• Moves collected data files to a designated directory (percs), compresses them into a ZIP archive, and sends this archive to the Discord webhook. Finally, it cleans up by removing temporary files and the downloaded executable “main.exe”.

The script executes these tasks covertly by setting the PowerShell execution policy to unrestricted and running the PowerShell script in a hidden, non-interactive window. The “powershell.ps1” script is deleted after execution to minimize evidence of malicious activity.

Following is the process tree corresponding to the execution of the loader binary and subsequent execution of the PowerShell script and the operations defined above.

As previously mentioned, during the execution of the PowerShell script, it attempts to download a secondary payload named main.exe from GitHub to perform additional malicious actions on the victim’s machine. The URL specified in the PowerShell script is:

“https[:]//github[.]com/KDot227/Powershell-Token-Grabber/releases/download/Fixed_version/main[.]exe” which is redirected to “https[:]//github[.]com/Somali-Devs/Kematian-Stealer/releases/download/Fixed_version/main[.]exe”.

However, at the time of analysis, this URL returns a 404 error, indicating that the file is no longer available. This provides an indication that the secondary payload is hosted on the GitHub repository at:

“https[:]//github[.]com/Somali-Devs/Kematian-Stealer/” which earlier hosted as a PowerShell token grabber at “https[:]//github[.]com/KDot227/Powershell-Token-Grabber/”.

Therefore, we will now further explain the functionality and capabilities of the “Kematian-Stealer” based on the source code available in the GitHub repository.

In the GitHub repository for “Kematian-Stealer,” the usage instructions provide a clear guide on how to deploy and configure the malware. Users can download the builder from “https[:]//github[.]com/Somali-Devs/Kematian-Stealer/releases/download/AutoBuild/main[.]exe”. Currently, at the time of writing the report, it’s not working but during our analysis phase, we were able to download this file (md5 hash: 18b5977b1a59c585f00ed7dca0fa81c9). The repository is under constant updation.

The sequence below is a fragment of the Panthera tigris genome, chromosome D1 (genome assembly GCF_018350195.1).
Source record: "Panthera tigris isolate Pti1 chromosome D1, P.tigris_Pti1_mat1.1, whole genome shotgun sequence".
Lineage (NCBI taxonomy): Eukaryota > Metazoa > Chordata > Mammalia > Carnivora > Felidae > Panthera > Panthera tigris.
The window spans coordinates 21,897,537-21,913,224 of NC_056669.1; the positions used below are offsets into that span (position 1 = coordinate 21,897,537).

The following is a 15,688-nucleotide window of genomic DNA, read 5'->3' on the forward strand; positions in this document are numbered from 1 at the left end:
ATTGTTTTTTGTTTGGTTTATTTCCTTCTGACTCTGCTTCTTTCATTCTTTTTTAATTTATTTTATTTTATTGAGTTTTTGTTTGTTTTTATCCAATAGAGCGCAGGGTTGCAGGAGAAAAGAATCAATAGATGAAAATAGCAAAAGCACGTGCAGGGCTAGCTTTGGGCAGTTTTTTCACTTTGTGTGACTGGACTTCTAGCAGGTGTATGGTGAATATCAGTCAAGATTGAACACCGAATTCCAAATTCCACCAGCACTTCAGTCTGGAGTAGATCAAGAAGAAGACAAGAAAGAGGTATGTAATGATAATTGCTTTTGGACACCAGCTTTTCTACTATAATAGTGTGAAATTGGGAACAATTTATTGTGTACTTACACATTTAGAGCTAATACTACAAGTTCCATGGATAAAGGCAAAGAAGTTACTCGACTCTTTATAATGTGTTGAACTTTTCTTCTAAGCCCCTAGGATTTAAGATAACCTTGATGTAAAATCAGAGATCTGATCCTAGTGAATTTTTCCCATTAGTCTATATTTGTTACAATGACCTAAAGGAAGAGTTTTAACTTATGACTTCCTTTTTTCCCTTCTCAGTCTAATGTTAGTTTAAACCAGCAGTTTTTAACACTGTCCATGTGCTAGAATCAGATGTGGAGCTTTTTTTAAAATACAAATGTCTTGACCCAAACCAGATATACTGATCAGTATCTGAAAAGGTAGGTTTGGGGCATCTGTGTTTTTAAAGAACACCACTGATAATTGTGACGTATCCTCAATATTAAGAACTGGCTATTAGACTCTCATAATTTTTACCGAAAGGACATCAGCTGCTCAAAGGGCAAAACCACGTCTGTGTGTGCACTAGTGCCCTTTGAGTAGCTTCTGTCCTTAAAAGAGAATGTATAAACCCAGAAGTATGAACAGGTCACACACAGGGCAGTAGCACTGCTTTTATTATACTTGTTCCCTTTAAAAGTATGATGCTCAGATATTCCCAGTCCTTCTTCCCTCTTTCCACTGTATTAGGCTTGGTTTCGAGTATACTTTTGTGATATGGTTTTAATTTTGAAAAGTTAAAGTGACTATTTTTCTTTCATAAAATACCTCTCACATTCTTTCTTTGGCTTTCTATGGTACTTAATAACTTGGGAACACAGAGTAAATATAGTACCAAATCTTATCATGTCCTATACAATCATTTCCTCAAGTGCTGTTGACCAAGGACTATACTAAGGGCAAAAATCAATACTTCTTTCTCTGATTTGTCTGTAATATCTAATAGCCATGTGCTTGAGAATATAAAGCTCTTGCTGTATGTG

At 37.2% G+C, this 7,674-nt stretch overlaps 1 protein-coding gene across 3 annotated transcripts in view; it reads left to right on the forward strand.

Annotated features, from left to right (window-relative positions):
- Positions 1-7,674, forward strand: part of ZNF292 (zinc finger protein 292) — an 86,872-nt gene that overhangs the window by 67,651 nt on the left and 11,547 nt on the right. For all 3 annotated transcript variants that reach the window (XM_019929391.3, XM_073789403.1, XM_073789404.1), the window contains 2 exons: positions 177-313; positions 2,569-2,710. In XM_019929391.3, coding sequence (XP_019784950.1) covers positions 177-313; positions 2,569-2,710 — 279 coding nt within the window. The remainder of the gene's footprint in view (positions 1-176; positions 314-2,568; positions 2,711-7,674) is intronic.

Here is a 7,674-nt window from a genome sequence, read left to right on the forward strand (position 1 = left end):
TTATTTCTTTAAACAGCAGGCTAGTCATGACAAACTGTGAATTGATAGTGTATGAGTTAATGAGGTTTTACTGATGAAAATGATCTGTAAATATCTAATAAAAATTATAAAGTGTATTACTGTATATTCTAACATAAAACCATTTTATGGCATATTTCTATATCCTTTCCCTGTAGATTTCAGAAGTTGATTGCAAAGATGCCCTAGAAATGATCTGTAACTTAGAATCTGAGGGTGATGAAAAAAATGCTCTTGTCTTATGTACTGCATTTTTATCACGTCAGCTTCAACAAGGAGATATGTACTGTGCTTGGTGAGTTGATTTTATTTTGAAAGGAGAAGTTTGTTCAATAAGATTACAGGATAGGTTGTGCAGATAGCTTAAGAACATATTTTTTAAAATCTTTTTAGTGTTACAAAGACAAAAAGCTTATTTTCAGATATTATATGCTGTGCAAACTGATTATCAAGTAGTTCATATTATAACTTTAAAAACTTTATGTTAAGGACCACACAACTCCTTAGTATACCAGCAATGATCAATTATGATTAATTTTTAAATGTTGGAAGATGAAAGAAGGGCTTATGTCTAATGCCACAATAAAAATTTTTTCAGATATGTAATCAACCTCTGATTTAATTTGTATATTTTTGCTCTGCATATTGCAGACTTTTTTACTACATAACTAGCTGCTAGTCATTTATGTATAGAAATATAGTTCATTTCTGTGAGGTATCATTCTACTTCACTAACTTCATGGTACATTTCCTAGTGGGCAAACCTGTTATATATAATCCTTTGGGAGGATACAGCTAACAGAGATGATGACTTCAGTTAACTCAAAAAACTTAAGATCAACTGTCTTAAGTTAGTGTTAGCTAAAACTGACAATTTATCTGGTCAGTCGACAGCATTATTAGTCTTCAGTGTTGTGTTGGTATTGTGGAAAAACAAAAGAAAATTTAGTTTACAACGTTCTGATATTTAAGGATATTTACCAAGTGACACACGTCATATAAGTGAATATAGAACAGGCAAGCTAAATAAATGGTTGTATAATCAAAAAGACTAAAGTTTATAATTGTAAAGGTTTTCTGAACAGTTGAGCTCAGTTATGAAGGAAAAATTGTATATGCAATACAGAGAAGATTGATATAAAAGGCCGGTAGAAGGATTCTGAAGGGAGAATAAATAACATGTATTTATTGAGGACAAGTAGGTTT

Upon execution, the builder automatically generates a private key and certificate, which are stored in the “appdata\Kematian-Stealer” directory. The builder also starts a local server that runs on “https[:]//127[.]0[.]0[.]1[:]8080” by default and automatically opens a web browser to navigate to https[:]//127[.]0[.]0[.]1[:]8080 and you can access the builder interface at “https[:]//127[.]0[.]0[.]1[:]8080/builder” or by pressing the builder tab.

Here, the user can input their Command and Control (C2) server details in the TCP TUNNEL URL section. Users can select the features they want to include in the payload by activating the corresponding checkboxes. After configuring the desired features, the user hits the “build” button, and the output payload (stub) is placed in the same folder as the builder. Logs of the operations are saved in the $env:appdata\Kematian-Stealer\logs directory.

The progress of server setup, error, and other progress is shown in a separate window.

During the build of the new stub/payload for Kematian-Stealer, it gives the error as follows:

The builder is trying to access the URL at the GitHub repository to access the file “main.ps1” at “https[:]//github[.]com/ChildrenOfYahweh/Kematian-Stealer/main/frontend-src/main.ps1” and failed due to non-availability at this address and SSL certificate failure error. We were able to access the file at the active GitHub repository address “https[:]//github[.]com/Somali-Devs/Kematian-Stealer/blob/main/frontend-src/main.ps1” and further explore the functionality.

The “main.ps1” PowerShell script works as per the choices selected by the user on the builder interface, like if a particular checkbox is checked or not, for example, checkbox for debug, fake error checkbox checked or not and so on and execute accordingly. It also downloads and executes additional scripts/payloads from different URLs like “https[:]//[.]ps1” for implementing Anti-VM and other functionality.

The script initializes various configuration variables such as $webhook, $debug, $blockhostsfile, $criticalprocess, $melt, $fakeerror, $persistence, $write_disk_only, $vm_protect, and $encryption_key. These variables control the script’s behavior and its various malicious features. It sets the security protocols to ensure compatibility with different TLS versions (Tls, Tls11, Tls12, Ssl3).

If debugging is enabled, it shows progress; otherwise, it suppresses errors and progress messages. If the Critical Process flag is set, it marks the script as a critical system process, making it more difficult to terminate without causing system instability. If the fake error flag is enabled, a fake error message (“The program can’t start because MSVCP110.dll is missing from your computer. Try reinstalling the program to fix this problem.”) is displayed to deceive the user.

The script ensures that only one instance of the malware at any time is using a named mutex. If an instance is already running, the script terminates. It attempts to bypass Windows Antimalware Scan Interface (AMSI) and Event Tracing for Windows (ETW), and it checks if the script is running with administrative privileges. The script adds specific directories ($env:LOCALAPPDATA\Temp and, if persistence is set, $env:APPDATA\Kematian) to Windows Defender’s exclusion list to prevent detection of malicious activities and also sets its attributes to hidden and system. It creates a scheduled task named “Kematian” that ensures the script runs at system startup with the highest privileges. If the blockhostsfile flag is enabled, it downloads and executes the PowerShell script from “https[:]//github[.]com/ChildrenOfYahweh/Kematian-Stealer/raw/main/frontend-src/blockhosts[.]ps1” which is redirected to “https[:]//raw[.]githubusercontent[.]com/Somali-Devs/Kematian-Stealer/main/frontend-src/blockhosts[.]ps1” to modify the system’s hosts file, potentially blocking access to certain domains.